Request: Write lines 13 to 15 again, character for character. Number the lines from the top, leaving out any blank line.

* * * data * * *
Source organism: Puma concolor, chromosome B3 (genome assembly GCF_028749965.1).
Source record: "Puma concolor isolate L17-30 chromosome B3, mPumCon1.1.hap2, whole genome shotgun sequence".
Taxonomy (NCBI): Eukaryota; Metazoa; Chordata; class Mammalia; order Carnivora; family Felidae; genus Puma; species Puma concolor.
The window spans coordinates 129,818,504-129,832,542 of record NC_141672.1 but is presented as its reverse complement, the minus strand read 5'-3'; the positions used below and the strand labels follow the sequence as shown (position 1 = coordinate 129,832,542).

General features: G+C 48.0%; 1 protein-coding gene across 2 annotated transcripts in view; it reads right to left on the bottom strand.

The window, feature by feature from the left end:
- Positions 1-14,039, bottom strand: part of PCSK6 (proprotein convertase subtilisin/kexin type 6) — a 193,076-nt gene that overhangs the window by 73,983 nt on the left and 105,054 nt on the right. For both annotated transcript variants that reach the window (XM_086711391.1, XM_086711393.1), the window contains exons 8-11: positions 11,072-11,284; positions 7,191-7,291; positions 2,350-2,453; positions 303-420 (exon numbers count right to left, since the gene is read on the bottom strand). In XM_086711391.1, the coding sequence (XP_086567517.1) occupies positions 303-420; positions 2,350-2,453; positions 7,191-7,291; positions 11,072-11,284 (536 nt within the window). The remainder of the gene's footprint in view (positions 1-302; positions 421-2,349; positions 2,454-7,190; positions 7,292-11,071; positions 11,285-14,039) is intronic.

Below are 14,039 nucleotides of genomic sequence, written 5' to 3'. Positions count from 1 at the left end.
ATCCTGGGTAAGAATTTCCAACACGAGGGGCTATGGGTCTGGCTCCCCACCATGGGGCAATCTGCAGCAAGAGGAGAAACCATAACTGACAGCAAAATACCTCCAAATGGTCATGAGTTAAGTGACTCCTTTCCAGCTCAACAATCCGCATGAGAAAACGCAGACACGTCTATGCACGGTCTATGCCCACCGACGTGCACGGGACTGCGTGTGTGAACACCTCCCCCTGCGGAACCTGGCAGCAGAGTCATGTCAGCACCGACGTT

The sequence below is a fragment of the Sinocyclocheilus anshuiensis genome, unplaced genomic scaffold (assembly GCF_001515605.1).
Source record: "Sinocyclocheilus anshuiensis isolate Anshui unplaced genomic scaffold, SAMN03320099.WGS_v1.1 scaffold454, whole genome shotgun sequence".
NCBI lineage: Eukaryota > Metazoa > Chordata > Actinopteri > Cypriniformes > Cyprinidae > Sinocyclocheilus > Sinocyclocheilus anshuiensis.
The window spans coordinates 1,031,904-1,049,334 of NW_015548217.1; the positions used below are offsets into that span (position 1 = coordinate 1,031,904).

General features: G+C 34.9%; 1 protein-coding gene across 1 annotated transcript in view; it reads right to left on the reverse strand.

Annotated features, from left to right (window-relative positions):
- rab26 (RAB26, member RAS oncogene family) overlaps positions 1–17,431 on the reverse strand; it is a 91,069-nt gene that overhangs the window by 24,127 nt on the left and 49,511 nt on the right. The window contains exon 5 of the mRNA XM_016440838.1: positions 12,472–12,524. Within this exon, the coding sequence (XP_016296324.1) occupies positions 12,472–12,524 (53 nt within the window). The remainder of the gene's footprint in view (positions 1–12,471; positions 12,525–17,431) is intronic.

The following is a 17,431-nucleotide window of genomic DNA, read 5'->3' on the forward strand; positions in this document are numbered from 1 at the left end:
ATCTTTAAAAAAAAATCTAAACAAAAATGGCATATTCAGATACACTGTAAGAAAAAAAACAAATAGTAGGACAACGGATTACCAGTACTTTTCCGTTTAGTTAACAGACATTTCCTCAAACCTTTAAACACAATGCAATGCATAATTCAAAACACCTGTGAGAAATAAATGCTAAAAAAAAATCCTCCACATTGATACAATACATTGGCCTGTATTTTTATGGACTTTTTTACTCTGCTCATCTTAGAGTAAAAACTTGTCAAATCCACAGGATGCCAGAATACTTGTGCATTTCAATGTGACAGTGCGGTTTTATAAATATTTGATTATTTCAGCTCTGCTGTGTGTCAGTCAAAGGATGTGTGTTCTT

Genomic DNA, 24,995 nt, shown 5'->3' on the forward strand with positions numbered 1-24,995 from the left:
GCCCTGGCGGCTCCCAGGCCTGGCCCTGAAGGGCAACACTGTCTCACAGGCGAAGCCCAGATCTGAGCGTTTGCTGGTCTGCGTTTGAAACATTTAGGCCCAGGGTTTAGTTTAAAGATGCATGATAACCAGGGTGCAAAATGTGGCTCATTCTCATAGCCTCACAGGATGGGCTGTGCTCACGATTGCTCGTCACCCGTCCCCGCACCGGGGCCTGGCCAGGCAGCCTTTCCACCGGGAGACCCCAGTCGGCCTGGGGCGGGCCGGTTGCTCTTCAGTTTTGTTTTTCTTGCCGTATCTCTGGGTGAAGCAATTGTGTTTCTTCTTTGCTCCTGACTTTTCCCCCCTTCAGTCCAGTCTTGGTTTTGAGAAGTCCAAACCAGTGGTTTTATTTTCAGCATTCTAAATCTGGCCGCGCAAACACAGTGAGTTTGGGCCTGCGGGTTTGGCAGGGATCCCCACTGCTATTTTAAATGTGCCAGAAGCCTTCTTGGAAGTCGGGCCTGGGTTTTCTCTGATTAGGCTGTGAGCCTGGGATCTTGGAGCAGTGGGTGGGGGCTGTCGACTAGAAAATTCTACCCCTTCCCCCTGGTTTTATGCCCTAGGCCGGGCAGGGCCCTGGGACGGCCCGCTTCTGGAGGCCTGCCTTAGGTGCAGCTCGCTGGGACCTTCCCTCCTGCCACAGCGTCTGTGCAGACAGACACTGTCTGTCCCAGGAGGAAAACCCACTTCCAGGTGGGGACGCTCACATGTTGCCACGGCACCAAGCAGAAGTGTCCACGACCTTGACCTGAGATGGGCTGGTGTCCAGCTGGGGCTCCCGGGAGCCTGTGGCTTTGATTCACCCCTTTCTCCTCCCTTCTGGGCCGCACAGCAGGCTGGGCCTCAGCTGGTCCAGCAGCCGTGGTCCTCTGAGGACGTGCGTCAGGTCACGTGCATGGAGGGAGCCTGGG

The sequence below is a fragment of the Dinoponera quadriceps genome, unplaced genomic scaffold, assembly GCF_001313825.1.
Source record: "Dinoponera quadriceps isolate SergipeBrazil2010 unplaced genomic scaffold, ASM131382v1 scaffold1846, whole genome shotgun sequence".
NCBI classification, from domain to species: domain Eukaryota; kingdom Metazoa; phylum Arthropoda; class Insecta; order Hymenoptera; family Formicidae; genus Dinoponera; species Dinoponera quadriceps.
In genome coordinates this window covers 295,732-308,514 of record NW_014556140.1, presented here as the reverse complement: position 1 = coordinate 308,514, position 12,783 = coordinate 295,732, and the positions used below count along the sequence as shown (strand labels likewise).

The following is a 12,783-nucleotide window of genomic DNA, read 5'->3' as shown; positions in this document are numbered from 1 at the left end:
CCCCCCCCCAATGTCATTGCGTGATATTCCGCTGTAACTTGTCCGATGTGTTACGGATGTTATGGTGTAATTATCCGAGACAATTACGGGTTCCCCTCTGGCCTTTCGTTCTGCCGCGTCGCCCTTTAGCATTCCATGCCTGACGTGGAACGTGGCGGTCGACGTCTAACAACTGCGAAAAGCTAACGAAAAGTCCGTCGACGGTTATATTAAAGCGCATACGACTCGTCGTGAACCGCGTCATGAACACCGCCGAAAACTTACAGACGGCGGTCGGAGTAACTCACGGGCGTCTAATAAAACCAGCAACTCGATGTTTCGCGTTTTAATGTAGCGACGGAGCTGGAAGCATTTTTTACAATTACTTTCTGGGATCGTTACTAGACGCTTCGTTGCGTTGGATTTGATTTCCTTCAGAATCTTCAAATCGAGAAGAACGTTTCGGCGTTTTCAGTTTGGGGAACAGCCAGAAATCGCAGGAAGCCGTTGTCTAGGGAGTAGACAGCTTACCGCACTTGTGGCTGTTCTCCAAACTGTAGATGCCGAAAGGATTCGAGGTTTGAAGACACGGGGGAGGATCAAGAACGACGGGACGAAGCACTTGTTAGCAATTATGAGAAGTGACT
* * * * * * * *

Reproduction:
The window spans coordinates 1,031,904-1,049,334 of NW_015548217.1; the positions used below are offsets into that span (position 1 = coordinate 1,031,904).

General features: G+C 34.9%; 1 protein-coding gene across 1 annotated transcript in view; it reads right to left on the reverse strand.

Annotated features, from left to right (window-relative positions):